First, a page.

Free Fitness Business Webinar: Starting Your Own Bootcamp

If you’re a fitness pro who’s ever thought about starting your own bootcamp or other type of registered program (e.g. 6 Week Weight Loss, 12 Week Post Natal Fitness, etc), you already know there’s a lot to think about… which makes it seem overwhelming. I’ve got a free webinar for fitness pros on this very topic and you can sign up to attend the next one here.

I’ll cover how to

make money without having to spend ALL day in a gym,

maximize your clients’ benefits in cost effective manner,

& cover your legal bases so you do business the right way.

Sign Up Here

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How To Start Your Own Bootcamp

How To Start Your Own Bootcamp

I’m so excited to share all this information!

If you’ve ever thought about running your own show, making your own schedule, making more money in fewer hours, and having more control over your fitness business, you should check out my new online course, The Better Bootcamp Pro Course.

This 6 lesson online course is designed to guide you through the entire process of starting your own bootcamp or other registered program. From first ideas, to launch, and everything between (and after), this course will help take some of the stress out of starting your fitness business.

Even if you are already running something, this course can help you scan over your current program to see where you might be able to add some improvements.

The first 50 people to use the coupon code FIRST50 will receive 15% off the total price!

Questions? Email me at fitwithflash@gmail.com

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Do’s & Don’ts of Running Your Own Bootcamp

Do's & Don't of Running A Bootcamp + Free Webinar!

My photo from when I worked at Inner Strength Bootcamp ^

You may be thinking of starting your own bootcamp (or other form of registered program) or you may be in the midst of one already. Either way, here are some best practices to think about in order to make the most out of your business:

First, the Don’ts:

  1. Don’t stay outside forever.
    Unless you live in a perfect climate, have a plan to move inside eventually. The weather will eventually get cold in the winter (unless you live in San Diego), bugs will be out in the summer, people will want showers before they go to work, etc. Outside is a great way to launch your business and keep starting costs low, but have a plan to eventually move in. You can still head outside on nice days as a treat!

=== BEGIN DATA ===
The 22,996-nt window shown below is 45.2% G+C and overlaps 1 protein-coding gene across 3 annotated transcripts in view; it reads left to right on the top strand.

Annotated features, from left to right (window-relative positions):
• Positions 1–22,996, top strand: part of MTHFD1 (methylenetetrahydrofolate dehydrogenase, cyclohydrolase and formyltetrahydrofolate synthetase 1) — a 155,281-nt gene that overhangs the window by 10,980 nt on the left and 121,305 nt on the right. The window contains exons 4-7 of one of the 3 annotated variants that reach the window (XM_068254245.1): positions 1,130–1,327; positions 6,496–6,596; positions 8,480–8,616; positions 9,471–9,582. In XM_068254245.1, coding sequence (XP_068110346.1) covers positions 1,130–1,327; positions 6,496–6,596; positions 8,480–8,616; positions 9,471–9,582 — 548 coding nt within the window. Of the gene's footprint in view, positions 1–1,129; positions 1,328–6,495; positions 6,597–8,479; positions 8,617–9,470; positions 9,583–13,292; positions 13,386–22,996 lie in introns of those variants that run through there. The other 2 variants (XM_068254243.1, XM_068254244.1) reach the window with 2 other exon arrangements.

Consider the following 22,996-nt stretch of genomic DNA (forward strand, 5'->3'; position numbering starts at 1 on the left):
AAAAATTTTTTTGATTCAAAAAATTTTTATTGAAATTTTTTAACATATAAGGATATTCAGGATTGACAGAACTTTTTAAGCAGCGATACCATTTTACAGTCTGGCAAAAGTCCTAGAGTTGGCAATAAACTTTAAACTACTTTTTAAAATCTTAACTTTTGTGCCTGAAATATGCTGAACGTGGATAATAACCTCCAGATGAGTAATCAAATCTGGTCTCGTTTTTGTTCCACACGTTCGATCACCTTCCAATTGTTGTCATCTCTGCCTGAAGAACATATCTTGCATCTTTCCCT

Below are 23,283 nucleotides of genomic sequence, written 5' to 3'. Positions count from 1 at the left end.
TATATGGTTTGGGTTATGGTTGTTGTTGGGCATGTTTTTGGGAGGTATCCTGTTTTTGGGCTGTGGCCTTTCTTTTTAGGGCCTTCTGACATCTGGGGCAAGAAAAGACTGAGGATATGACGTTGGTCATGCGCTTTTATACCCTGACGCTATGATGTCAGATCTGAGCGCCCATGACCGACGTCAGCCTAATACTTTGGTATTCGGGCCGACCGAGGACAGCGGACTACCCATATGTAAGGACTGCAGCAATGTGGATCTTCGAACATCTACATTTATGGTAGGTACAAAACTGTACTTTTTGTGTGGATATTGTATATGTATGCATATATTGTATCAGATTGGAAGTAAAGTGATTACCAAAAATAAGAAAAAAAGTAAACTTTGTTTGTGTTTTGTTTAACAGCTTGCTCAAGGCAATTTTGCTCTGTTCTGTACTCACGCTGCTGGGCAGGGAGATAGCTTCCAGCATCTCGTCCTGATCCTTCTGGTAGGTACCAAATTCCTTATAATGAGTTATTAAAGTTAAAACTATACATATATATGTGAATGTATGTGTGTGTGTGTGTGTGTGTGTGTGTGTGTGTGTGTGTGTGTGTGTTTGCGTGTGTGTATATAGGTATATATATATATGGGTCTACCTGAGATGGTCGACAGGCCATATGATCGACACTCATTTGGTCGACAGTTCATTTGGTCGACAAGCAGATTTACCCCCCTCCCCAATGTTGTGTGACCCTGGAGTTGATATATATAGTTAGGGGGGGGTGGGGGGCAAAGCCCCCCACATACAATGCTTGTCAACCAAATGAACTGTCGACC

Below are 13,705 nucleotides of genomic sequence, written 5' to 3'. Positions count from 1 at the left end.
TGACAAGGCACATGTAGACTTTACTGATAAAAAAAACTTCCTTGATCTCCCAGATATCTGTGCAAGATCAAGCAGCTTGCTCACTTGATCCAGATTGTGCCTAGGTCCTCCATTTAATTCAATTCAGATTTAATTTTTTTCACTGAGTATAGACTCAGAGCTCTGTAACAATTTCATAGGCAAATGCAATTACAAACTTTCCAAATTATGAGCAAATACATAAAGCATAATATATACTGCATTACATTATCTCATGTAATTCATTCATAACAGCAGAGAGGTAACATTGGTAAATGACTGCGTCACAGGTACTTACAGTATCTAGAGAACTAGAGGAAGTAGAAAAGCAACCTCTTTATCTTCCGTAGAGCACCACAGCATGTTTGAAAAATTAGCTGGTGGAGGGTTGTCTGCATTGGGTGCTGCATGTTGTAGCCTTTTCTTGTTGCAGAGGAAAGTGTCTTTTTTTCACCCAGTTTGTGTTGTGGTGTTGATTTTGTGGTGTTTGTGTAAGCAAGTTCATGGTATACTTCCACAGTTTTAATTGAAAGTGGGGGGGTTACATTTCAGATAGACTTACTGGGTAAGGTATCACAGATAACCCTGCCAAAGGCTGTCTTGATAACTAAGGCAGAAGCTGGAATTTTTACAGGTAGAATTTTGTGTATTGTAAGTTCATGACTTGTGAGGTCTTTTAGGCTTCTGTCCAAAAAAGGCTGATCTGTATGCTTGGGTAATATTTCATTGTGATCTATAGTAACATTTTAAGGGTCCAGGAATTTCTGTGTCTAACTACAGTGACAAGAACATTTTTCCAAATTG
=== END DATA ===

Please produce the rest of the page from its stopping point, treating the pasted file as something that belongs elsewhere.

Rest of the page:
2. Don’t get aggressively territorial.
    You’re not the first person in the world to come up with the idea of running a bootcamp in a park. Try to find a space that somebody isn’t already in (don’t be a jerk and set up next to one that’s already going). If somebody encroaches on your space or you have an issue with another professional, sit down and have an adult conversation. Remember: There’s enough business to go around.
  3. Don’t be such a hard-ass that people get injured/sick.
    The days of “no pain, no gain” are over. If you’re in this business to help people, they should be getting better, not worse. Injuring clients is awful and shows an extreme lack of knowledge and professionalism. Also, you’ll be shooting yourself in the foot – negative press travels faster than positive.
  4. Don’t make a mess of the scenery if you’re in a park.
    It’s great to use a beautiful outdoor space for your workouts, but trampling on flowers isn’t cool. Neither is ruining the grass or leaving trash in the park. Respect the land you’re on as well as the other people that may be around utilizing the area.
  5. Don’t try to be everything.
    Pick a focus/niche and stick with it. You don’t have to be bootcamp, and cycling, and tai chi, and pilates.

And now for the Do’s:

 

  1. Cover your bases.
    If you want to be taken seriously, you need to take your business seriously. You’d better act like a professional. Have a waiver no matter what. If you’re outside in the park, make sure you have the proper permits to operate a business on public/private land. If you’re inside, check the floors/walls to make sure slamming med balls or sand bags isn’t going to damage anything (I made that mistake once). And make sure you’re not disturbing anybody nearby. Whether you’re indoors or out, nearby people or businesses don’t want to hear you. Most people go to the park or beach to chill. Neighboring tenants don’t want to hear your yelling and playlist while they’re trying to conduct meetings during business hours. Think about noise when choosing your location.
  2. Think outside the box. 
    There are only so many bench dips, step ups, squat jumps, and push-ups people can do before they get bored. Be creative with your programming.
  3. Keep in mind a certain comfort level for your peeps.
    I’m not saying people are going to be super high maintenance, but nearby bathrooms are a good idea, well-lit areas with ample parking make people feel safe, and nobody wants a rash from having to lie on chemically treated grass.
  4. Have a back-up plan. You’ll eventually need one. 
    A: If your bootcamp is outside and it rains, have a nearby shelter or indoor location ready to go… as well as a way to communicate the plan to all your clients ASAP.
    B: If there’s bad weather (e.g. a snow day for everybody’s kids) or an instructor has an emergency and you need to cancel class altogether, what will you do? How will you notify your peeps? Make sure they know what to do and how to get this information at the last minute.

 

Want More Info?

I’ve been there! I’ve worked for several awesome bootcamp companies and I ran my own successful bootcamp for years. I’m sharing some of what I learned in this free webinar with some helpful information about running your bootcamp!

Sign Up To Watch It Here:

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